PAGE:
• While the above detailed description has shown, described, and pointed out novel features of the invention as applied to various embodiments, it will be understood that various omissions, substitutions, and changes in the form and details of the device or process illustrated may be made by those skilled in the art without departing from the spirit of the invention. The scope of the invention is indicated by the appended claims rather than by the foregoing description. All changes which come within the meaning and range of equivalency of the claims are to be embraced within their scope. [0094]

Claims (15)

    What is claimed is:
  1. 1. A method of creating a behavioral profile of a student in a computerized teaching system, comprising:
    displaying to the student a plurality of interactive computer screen displays associated with a lesson or an assessment;
    receiving passive data from monitoring an input on the computer;
    determining an attribute of the student's learning ability based on the received passive data; and
    storing the determined attribute to a student behavioral profile to a storage associated with the teaching system.
  2. 2. The method of claim 1, wherein the input is a keyboard entry and the passive data is collected by determining an average typing speed of the student.
  3. 3. The method of claim 1, wherein the input is a mouse, and the passive data is collected as mouse movements.
  4. 4. The method of claim 1, wherein the passive data is the average time period that the student takes to view one of the plurality of screen displays.
  5. 5. The method of claim 1, wherein displaying to the student a plurality of interactive screen displays comprises displaying multi-media elements.
  6. 6. The method of claim 5, wherein the passive data comprises the frequency that the student selects the associated multi-media elements, and determining the student's preference for a particular type of multimedia element.
  7. 7. The method of claim 6, further comprising assigning one or more multi-media element preference attributes to the behavioral profile.
  8. 8. The method of claim 1, further comprising determining a metacognitive awareness level of the student, and assigning a metacognitive awareness attribute to the behavioral profile based on the student's awareness level.
  9. 9. A computerized teaching system comprising a computer having a display and an input, comprising:
    a computer monitor connected to the computer, wherein the monitor displays a plurality of interactive computer screens associated with a lesson or a test;
    a first module configured to receive passive data by monitoring the input connected to the computer over a predetermined period of time;
    a second module configured to determine an attribute of the student's learning ability based on the received passive data; and
    a third module configured to store the determined attribute to a student behavioral profile to a storage associated with the teaching system.
  10. 10. The system of claim 9, wherein the input is a mouse, and the passive data is collected as mouse movements.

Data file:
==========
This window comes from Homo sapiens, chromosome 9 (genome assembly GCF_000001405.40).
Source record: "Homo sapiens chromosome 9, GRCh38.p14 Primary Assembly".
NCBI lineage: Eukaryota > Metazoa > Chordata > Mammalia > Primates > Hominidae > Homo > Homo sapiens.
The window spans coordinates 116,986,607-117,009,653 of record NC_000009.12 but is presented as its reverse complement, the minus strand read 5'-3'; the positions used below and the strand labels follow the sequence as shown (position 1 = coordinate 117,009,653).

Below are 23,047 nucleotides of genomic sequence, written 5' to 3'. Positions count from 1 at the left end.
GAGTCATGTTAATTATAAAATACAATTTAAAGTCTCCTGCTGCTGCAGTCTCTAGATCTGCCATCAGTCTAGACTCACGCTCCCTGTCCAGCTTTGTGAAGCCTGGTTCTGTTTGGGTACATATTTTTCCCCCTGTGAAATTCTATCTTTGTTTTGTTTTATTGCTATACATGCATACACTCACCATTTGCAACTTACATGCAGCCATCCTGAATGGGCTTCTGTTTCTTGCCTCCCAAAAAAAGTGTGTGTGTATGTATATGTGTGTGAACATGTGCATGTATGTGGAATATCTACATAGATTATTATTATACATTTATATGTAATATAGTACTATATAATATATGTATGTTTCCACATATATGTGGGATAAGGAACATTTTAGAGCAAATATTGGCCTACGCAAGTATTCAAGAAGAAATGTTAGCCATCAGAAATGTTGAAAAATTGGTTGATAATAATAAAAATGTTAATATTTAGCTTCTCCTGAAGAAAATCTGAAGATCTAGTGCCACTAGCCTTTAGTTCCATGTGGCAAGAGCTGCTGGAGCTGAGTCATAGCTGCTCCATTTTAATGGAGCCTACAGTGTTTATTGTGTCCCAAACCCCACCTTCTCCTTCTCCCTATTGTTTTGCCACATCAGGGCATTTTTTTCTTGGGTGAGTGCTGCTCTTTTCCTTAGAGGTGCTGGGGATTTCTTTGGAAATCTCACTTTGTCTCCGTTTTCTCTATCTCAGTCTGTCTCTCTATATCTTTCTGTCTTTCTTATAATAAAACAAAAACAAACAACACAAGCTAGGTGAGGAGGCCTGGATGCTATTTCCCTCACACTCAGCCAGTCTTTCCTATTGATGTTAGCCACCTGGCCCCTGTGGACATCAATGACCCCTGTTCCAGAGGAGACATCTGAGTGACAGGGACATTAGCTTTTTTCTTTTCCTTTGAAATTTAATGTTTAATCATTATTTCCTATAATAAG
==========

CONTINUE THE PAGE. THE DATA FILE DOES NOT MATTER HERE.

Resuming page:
11. 11. The system of claim 9, wherein the passive data is the average time period that the student takes to view one of the plurality of screen displays.
  12. 12. The system of claim 9, wherein the interactive screens display multi-media elements.
  13. 13. The system of claim 12, wherein the passive data comprises the frequency that the student selects the associated multi-media elements.
  14. 14. A method of using a behavioral profile for adapting the content or form, or both, of a presentation, the method comprising:
    defining one or more behavioral profile classifications, wherein the classifications are associated with selected ones of a plurality of content and form resources of a presentation;
    constructing a behavioral profile of a student, wherein the behavioral profile comprises a plurality of attributes, and wherein constructing comprises:
    displaying to the student a plurality of interactive screen displays associated with a lesson or a test, or both;
    receiving input from the student at a computing device, wherein the input comprises keyboard entries and pointer movement;
    determining a pointer movement pattern of the student and based thereon assigning a pointer movement attribute to the behavioral profile;
    determining an average time period that the student takes to answer questions presented to the student via the interactive screen displays, and based thereon assigning a response time attribute to the behavioral profile;
    determining a sequence of interactive screen displays chosen by the student while taking the lesson or test, or both, and based on the sequence assigning a navigational attribute to the behavioral profile; and
    storing the behavioral profile at a memory of the computing device; associating at least one of the one or more behavioral profile classifications to the behavioral profile of the student; and
    selecting for display to the student one or more content or form resources associated with the profile classification corresponding to the behavioral profile of the student.
  15. 15. The method of claim 14, wherein selecting for display to the student one or more content or form resources comprises selecting content or form resources retrieved by a web search, wherein the web search is performed using a web search engine.